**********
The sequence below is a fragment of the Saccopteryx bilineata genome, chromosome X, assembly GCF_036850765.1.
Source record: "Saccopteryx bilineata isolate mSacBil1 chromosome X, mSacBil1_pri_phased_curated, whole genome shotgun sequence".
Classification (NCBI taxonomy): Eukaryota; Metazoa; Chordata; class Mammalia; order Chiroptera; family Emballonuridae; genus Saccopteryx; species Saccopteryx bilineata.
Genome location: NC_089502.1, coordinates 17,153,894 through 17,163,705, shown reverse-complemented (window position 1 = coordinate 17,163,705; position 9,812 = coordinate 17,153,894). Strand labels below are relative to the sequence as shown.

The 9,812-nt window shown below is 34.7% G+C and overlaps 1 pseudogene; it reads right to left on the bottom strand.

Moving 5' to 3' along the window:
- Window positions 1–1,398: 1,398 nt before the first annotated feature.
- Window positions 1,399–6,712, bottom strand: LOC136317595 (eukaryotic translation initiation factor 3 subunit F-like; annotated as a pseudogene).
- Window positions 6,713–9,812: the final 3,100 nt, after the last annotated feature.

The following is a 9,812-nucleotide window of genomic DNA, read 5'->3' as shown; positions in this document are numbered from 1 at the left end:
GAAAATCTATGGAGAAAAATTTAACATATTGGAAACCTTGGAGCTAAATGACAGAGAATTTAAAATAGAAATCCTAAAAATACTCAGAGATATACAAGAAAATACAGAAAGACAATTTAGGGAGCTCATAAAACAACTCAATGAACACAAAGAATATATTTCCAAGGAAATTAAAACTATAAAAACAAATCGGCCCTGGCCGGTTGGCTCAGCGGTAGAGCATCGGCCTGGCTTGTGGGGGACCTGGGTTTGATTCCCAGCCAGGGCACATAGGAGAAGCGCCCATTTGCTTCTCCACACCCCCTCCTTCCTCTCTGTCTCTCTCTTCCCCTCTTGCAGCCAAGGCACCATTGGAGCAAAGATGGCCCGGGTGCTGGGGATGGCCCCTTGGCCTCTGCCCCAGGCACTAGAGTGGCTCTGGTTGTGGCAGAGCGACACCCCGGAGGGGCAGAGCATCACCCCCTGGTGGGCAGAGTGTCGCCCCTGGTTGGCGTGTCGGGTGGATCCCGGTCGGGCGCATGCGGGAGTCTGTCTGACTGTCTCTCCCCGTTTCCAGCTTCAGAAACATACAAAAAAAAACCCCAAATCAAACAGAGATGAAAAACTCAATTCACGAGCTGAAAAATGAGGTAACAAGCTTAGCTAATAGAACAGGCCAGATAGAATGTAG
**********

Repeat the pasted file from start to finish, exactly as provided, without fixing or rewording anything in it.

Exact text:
The sequence below is a fragment of the Saccopteryx bilineata genome, chromosome X, assembly GCF_036850765.1.
Source record: "Saccopteryx bilineata isolate mSacBil1 chromosome X, mSacBil1_pri_phased_curated, whole genome shotgun sequence".
Classification (NCBI taxonomy): Eukaryota; Metazoa; Chordata; class Mammalia; order Chiroptera; family Emballonuridae; genus Saccopteryx; species Saccopteryx bilineata.
Genome location: NC_089502.1, coordinates 17,153,894 through 17,163,705, shown reverse-complemented (window position 1 = coordinate 17,163,705; position 9,812 = coordinate 17,153,894). Strand labels below are relative to the sequence as shown.

The 9,812-nt window shown below is 34.7% G+C and overlaps 1 pseudogene; it reads right to left on the bottom strand.

Moving 5' to 3' along the window:
- Window positions 1–1,398: 1,398 nt before the first annotated feature.
- Window positions 1,399–6,712, bottom strand: LOC136317595 (eukaryotic translation initiation factor 3 subunit F-like; annotated as a pseudogene).
- Window positions 6,713–9,812: the final 3,100 nt, after the last annotated feature.

The following is a 9,812-nucleotide window of genomic DNA, read 5'->3' as shown; positions in this document are numbered from 1 at the left end:
GAAAATCTATGGAGAAAAATTTAACATATTGGAAACCTTGGAGCTAAATGACAGAGAATTTAAAATAGAAATCCTAAAAATACTCAGAGATATACAAGAAAATACAGAAAGACAATTTAGGGAGCTCATAAAACAACTCAATGAACACAAAGAATATATTTCCAAGGAAATTAAAACTATAAAAACAAATCGGCCCTGGCCGGTTGGCTCAGCGGTAGAGCATCGGCCTGGCTTGTGGGGGACCTGGGTTTGATTCCCAGCCAGGGCACATAGGAGAAGCGCCCATTTGCTTCTCCACACCCCCTCCTTCCTCTCTGTCTCTCTCTTCCCCTCTTGCAGCCAAGGCACCATTGGAGCAAAGATGGCCCGGGTGCTGGGGATGGCCCCTTGGCCTCTGCCCCAGGCACTAGAGTGGCTCTGGTTGTGGCAGAGCGACACCCCGGAGGGGCAGAGCATCACCCCCTGGTGGGCAGAGTGTCGCCCCTGGTTGGCGTGTCGGGTGGATCCCGGTCGGGCGCATGCGGGAGTCTGTCTGACTGTCTCTCCCCGTTTCCAGCTTCAGAAACATACAAAAAAAAACCCCAAATCAAACAGAGATGAAAAACTCAATTCACGAGCTGAAAAATGAGGTAACAAGCTTAGCTAATAGAACAGGCCAGATAGAATGTAG